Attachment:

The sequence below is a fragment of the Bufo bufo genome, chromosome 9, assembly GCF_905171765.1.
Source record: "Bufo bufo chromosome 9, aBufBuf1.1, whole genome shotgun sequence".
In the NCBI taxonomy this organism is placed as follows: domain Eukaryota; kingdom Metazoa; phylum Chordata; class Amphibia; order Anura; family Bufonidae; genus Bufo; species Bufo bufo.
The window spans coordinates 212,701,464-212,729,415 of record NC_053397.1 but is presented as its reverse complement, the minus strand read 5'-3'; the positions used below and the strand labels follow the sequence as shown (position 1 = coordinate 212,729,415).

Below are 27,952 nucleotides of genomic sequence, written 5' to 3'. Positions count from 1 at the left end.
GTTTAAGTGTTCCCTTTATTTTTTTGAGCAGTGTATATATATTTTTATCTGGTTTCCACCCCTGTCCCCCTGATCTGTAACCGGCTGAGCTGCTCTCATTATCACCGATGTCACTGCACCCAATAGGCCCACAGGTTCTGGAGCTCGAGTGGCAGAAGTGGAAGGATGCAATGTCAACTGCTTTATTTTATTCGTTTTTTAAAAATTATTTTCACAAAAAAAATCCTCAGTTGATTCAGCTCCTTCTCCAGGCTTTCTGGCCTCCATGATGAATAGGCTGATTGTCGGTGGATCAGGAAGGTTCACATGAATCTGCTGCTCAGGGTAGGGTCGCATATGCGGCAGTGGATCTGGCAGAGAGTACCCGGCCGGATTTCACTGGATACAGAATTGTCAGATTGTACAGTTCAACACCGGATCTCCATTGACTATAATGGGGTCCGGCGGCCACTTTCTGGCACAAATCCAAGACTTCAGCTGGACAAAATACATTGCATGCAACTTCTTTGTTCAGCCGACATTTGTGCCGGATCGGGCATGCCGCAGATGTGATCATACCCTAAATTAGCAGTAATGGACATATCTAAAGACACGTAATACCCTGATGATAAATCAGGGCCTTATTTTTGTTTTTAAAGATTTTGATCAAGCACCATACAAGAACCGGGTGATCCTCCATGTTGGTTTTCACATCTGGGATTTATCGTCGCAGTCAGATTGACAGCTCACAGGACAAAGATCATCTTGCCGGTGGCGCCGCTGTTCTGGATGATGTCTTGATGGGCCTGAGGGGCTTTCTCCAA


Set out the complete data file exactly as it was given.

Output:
The sequence below is a fragment of the Bufo bufo genome, chromosome 9, assembly GCF_905171765.1.
Source record: "Bufo bufo chromosome 9, aBufBuf1.1, whole genome shotgun sequence".
In the NCBI taxonomy this organism is placed as follows: domain Eukaryota; kingdom Metazoa; phylum Chordata; class Amphibia; order Anura; family Bufonidae; genus Bufo; species Bufo bufo.
The window spans coordinates 212,701,464-212,729,415 of record NC_053397.1 but is presented as its reverse complement, the minus strand read 5'-3'; the positions used below and the strand labels follow the sequence as shown (position 1 = coordinate 212,729,415).

Below are 27,952 nucleotides of genomic sequence, written 5' to 3'. Positions count from 1 at the left end.
GTTTAAGTGTTCCCTTTATTTTTTTGAGCAGTGTATATATATTTTTATCTGGTTTCCACCCCTGTCCCCCTGATCTGTAACCGGCTGAGCTGCTCTCATTATCACCGATGTCACTGCACCCAATAGGCCCACAGGTTCTGGAGCTCGAGTGGCAGAAGTGGAAGGATGCAATGTCAACTGCTTTATTTTATTCGTTTTTTAAAAATTATTTTCACAAAAAAAATCCTCAGTTGATTCAGCTCCTTCTCCAGGCTTTCTGGCCTCCATGATGAATAGGCTGATTGTCGGTGGATCAGGAAGGTTCACATGAATCTGCTGCTCAGGGTAGGGTCGCATATGCGGCAGTGGATCTGGCAGAGAGTACCCGGCCGGATTTCACTGGATACAGAATTGTCAGATTGTACAGTTCAACACCGGATCTCCATTGACTATAATGGGGTCCGGCGGCCACTTTCTGGCACAAATCCAAGACTTCAGCTGGACAAAATACATTGCATGCAACTTCTTTGTTCAGCCGACATTTGTGCCGGATCGGGCATGCCGCAGATGTGATCATACCCTAAATTAGCAGTAATGGACATATCTAAAGACACGTAATACCCTGATGATAAATCAGGGCCTTATTTTTGTTTTTAAAGATTTTGATCAAGCACCATACAAGAACCGGGTGATCCTCCATGTTGGTTTTCACATCTGGGATTTATCGTCGCAGTCAGATTGACAGCTCACAGGACAAAGATCATCTTGCCGGTGGCGCCGCTGTTCTGGATGATGTCTTGATGGGCCTGAGGGGCTTTCTCCAA